Cooper gives UNC permission to remove Silent Sam

Protesters drape a flag that reads "Rest in Power: Heather Heyer" over the Silent Sam monument. Heyer was hit and killed by a car that drove into a crowd during the Charlottesville protests.

Gov. Roy Cooper wrote a letter to UNC-System President Margaret Spellings giving the University permission to remove Silent Sam if leaders "believe there is a real risk to public safety."

Cooper's letter was in response to a letter from Spellings, UNC Chancellor Carol Folt, Board of Governors Chairperson Lou Bissette, N.C. Department of Public Safety Secretary Eric Hooks and UNC-Chapel Hill Board of Trustees Chair Haywood Cochrane. 

The original letter from Spellings said UNC law enforcement believe, "that it is only a matter of time before an attempt is made to pull down Silent Sam in much the same manner we saw in Durham. Based on our interactions with State and local law enforcement, including the State Bureau of Investigation, an attempt may occur at any time."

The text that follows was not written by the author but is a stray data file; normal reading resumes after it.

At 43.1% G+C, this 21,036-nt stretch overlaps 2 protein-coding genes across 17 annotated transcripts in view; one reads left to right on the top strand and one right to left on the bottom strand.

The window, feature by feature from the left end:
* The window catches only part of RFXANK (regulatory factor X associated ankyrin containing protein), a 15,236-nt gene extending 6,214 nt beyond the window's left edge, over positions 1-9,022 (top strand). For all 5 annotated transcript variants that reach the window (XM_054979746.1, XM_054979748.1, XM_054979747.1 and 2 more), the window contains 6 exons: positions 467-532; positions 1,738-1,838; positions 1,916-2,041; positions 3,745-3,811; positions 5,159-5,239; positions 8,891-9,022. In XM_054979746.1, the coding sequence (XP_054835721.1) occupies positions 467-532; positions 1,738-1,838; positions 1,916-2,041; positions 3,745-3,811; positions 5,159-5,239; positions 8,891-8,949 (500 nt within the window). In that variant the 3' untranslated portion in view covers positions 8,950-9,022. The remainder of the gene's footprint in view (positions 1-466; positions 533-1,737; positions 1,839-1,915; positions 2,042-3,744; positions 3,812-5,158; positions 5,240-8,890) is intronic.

"Other university leaders have taken decisive actions in recent days," Cooper wrote, referring to recent actions taken by Duke University President Vincent Price.

Price ordered the removal of a statue of Confederate Gen. Robert E. Lee from the entrance of Duke Chapel on Saturday. 

Cooper said the 2015 law — enacted under former Gov. Pat McCrory — that prevents removing, relocating or altering monuments, memorials, plaques and other markers that are on public property without permission from the N.C. Historical Commission, allows the University to take "immediate measures."

He said he and his administration "have stood shoulder-to-shoulder with the University and local law enforcement since the troubling unrest in Charlottesville."

"State law enforcement and emergency officials remain available to help and support University as it navigates this process," he said.

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